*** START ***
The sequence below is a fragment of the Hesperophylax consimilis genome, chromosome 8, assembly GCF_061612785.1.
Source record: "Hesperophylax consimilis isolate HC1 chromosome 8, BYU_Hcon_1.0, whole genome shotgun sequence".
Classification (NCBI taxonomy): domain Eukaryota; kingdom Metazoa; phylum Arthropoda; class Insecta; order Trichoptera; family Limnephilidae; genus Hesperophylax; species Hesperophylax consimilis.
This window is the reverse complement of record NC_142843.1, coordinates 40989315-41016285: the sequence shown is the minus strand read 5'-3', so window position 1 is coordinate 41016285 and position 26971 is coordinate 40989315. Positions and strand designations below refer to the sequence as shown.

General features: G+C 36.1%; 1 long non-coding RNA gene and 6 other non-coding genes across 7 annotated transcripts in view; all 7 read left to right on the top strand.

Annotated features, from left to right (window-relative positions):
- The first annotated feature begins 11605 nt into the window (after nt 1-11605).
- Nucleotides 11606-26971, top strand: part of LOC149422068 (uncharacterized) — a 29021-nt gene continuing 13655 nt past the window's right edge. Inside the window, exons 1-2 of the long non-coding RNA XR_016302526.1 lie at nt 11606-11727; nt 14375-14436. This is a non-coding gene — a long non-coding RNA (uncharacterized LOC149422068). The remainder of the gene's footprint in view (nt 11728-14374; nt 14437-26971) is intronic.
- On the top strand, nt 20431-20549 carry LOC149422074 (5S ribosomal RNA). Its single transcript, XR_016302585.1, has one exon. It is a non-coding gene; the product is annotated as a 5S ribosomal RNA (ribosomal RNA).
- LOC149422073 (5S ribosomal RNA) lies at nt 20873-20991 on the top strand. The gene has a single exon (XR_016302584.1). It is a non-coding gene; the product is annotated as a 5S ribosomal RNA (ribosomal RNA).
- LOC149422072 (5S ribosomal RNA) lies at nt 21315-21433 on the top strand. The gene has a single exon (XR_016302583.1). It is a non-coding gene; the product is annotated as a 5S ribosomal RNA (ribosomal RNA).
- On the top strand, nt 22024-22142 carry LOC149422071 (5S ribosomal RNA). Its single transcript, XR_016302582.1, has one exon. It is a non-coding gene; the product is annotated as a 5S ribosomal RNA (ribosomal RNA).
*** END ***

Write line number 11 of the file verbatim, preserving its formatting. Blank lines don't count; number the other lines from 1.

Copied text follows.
- LOC149422072 (5S ribosomal RNA) lies at nt 21315-21433 on the top strand. The gene has a single exon (XR_016302583.1). It is a non-coding gene; the product is annotated as a 5S ribosomal RNA (ribosomal RNA).